However, it is also evident that environment plays a significant role. The prevalence of strabismus is usually quoted as less than 5%, but when ascertaining a cohort that has been subjected to altered conditions during development, the prevalence of strabismus increases. Numerous authors have reported abnormalities in pregnancy 20 21 22 23 24 and delivery, 15 prematurity, 25 26 low birth weight, 27 cortical insult, 28 29 and craniofacial synostosis 30 as risk factors for strabismus. Furthermore, strabismus is frequently observed as a syndromic feature in which the prevalence may be as high as 50%. 31 32 33 34 35  
To date there have been only two reported whole genome linkage screens for nonsyndromic strabismus. One, by Fujiwara et al., 36 screened markers in a clinic-based series of 30 strabismic sibling pairs. However, this study was underpowered and revealed only a series of insignificant linkage peaks with no definite linkage. The second study, undertaken by Parikh et al., 8 identified potential strabismic families with multiple affected members. Strabismus status was construed from telephone conversations and retrospective analyses of medical records. Subjects were considered to be affected if they had obvious strabismus, underwent strabismus surgery, occlusion, or orthoptic exercises, or received a diagnosis of strabismus or amblyopia. This study, 8 like the previous one, 36 did not distinguish between esotropia and exotropia. DNA of seven large families of European ancestry was sampled, with phenotypes recorded primarily by self-report, and family members underwent whole genome linkage analysis. One family, treated by the same clinician and whose affected members had esotropia that developed in infancy or childhood, demonstrated linkage of strabismus to chromosome 7p under a recessive model of inheritance. This locus was designated STBMS1. The remaining families showed no significant linkage to this or any other locus. 
To determine the frequency of STBMS1 as a cause of primary nonsyndromic comitant esotropia (PNCE), we recruited and sampled 12 families with multiple members affected with PNCE. In these we tested 21 microsatellite markers regularly distributed along chromosome 7. Herein we report replication of the STBMS1 locus but with a dominant pattern of inheritance in a Northern Irish family with PNCE.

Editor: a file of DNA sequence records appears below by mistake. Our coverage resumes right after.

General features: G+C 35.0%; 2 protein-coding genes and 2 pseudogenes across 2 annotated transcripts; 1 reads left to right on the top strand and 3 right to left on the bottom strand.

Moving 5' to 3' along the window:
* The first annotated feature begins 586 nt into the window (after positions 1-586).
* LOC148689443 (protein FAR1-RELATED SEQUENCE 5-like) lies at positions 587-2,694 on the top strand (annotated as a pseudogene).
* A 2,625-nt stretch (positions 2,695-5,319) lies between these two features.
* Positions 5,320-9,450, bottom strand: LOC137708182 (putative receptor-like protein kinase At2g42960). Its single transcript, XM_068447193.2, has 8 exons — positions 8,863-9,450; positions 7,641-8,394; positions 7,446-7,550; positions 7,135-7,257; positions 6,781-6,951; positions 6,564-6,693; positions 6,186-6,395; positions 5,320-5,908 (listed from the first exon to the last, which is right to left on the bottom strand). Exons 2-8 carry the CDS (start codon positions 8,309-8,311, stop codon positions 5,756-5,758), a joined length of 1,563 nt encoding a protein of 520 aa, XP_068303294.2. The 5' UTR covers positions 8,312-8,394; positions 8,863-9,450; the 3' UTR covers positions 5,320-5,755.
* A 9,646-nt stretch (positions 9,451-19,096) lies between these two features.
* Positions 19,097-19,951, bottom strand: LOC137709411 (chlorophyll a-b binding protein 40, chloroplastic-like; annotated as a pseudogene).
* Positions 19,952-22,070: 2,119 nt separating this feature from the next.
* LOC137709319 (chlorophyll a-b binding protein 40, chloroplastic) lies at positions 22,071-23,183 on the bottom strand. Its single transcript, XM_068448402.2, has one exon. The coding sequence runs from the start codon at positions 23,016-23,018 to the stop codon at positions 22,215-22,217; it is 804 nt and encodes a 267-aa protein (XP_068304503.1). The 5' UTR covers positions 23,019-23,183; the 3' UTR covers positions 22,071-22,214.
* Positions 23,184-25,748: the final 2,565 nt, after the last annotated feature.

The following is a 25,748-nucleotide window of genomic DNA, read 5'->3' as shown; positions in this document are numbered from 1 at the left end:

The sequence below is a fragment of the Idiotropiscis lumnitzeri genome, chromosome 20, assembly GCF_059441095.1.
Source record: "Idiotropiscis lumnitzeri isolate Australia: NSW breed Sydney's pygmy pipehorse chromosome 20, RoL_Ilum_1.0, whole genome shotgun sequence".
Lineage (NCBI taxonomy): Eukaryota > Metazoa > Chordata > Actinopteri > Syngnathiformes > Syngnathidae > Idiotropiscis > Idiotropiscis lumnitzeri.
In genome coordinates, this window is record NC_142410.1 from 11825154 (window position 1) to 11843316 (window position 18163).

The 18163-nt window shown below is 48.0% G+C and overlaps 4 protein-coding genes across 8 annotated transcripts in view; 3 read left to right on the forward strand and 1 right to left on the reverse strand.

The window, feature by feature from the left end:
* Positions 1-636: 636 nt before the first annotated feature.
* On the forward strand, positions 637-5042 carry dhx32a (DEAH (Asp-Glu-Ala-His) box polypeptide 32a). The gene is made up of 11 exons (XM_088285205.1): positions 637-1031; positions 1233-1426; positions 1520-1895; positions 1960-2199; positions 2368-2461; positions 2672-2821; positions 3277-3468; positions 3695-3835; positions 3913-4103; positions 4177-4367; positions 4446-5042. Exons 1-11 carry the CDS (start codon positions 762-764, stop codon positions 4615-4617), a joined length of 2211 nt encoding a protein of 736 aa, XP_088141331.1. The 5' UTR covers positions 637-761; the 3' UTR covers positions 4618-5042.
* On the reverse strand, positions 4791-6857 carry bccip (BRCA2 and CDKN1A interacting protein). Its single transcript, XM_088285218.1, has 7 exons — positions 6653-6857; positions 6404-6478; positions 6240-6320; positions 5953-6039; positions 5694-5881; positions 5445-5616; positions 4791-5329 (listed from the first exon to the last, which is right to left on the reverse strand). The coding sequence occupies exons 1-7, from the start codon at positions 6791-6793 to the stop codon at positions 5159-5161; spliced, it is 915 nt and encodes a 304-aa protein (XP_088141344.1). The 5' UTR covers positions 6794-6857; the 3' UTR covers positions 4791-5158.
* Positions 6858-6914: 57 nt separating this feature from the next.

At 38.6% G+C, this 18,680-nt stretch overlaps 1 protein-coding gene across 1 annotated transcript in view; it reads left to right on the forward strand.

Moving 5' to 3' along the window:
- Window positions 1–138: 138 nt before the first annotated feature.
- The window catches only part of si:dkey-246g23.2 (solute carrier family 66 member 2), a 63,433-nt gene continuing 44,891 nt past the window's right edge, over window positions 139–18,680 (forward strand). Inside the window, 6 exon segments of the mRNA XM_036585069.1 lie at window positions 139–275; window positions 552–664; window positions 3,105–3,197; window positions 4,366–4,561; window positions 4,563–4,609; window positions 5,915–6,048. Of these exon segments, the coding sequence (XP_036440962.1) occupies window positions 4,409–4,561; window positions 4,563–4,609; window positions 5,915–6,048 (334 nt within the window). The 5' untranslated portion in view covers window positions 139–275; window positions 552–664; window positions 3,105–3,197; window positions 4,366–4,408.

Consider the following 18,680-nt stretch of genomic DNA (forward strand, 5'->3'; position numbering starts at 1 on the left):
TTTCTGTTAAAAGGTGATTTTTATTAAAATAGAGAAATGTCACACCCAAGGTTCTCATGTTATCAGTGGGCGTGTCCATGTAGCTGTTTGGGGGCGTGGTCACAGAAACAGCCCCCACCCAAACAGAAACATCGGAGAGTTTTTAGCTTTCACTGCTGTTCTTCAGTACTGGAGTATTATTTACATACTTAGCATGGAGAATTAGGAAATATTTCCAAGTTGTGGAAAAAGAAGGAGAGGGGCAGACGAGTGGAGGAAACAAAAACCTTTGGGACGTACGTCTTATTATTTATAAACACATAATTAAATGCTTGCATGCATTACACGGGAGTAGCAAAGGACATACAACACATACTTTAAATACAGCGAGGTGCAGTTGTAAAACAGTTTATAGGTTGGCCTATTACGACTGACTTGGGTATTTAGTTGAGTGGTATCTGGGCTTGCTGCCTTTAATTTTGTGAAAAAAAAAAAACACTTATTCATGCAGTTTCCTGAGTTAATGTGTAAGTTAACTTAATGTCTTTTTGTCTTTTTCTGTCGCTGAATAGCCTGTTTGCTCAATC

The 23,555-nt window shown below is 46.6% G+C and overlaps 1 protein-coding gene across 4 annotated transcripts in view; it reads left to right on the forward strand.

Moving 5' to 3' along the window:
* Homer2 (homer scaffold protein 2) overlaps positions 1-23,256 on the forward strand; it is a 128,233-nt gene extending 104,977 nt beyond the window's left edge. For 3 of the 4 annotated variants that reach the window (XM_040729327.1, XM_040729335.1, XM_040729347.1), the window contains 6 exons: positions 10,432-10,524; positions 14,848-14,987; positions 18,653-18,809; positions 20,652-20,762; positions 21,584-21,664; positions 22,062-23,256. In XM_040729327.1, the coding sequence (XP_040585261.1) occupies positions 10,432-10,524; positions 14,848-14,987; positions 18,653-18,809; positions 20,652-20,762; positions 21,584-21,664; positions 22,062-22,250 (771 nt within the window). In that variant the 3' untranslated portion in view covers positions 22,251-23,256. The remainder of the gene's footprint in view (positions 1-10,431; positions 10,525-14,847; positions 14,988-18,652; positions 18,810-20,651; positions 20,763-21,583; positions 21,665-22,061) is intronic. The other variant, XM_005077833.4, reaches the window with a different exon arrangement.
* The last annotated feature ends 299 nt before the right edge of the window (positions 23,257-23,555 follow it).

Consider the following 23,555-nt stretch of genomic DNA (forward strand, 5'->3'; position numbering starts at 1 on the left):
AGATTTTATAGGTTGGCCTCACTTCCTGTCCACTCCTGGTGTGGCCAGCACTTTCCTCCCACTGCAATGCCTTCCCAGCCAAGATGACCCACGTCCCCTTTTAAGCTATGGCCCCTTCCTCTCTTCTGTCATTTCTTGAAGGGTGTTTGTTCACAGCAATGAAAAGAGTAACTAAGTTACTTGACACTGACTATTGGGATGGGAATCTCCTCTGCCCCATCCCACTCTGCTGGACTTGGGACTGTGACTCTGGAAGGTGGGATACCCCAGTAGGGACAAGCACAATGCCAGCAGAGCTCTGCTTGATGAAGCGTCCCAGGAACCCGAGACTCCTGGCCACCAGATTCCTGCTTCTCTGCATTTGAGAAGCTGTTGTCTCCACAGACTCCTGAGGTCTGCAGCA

Subjects and Methods
Subjects
Genomic DNA samples from 12 families with diagnoses of PNCE were analyzed in this study. Informed consent was obtained from all subjects tested; the research adhered to the tenets of the Declaration of Helsinki. Ethical approval was obtained from the Leeds East Research Ethics Committee, and the study received National Health Service, Research and Development consent. 
As we sought to investigate the inheritance of PNCE, exclusion criteria were established before subjects were included in this study. These criteria were intended to minimize the genetic heterogeneity of the cohort by excluding potential environmental causes of strabismus. Exotropic strabismus was an exclusion criterion because it is not yet known whether the underlying mechanism is the same as that for esotropia. The other exclusion criteria were any incomitant deviation, any exotropia (except consecutive exotropia, in which the primary deviation was esotropia), any consecutive esotropia, esotropia secondary to another eye abnormality, esotropia secondary to brain or other neurologic abnormality, esotropia secondary to trauma, esotropia secondary to craniofacial/orbit anomalies, esotropia secondary to gestation less than 36 weeks, esotropia secondary to birth weight less than 1500 g, esotropia secondary to traumatic circumstances at birth, and syndromic esotropia.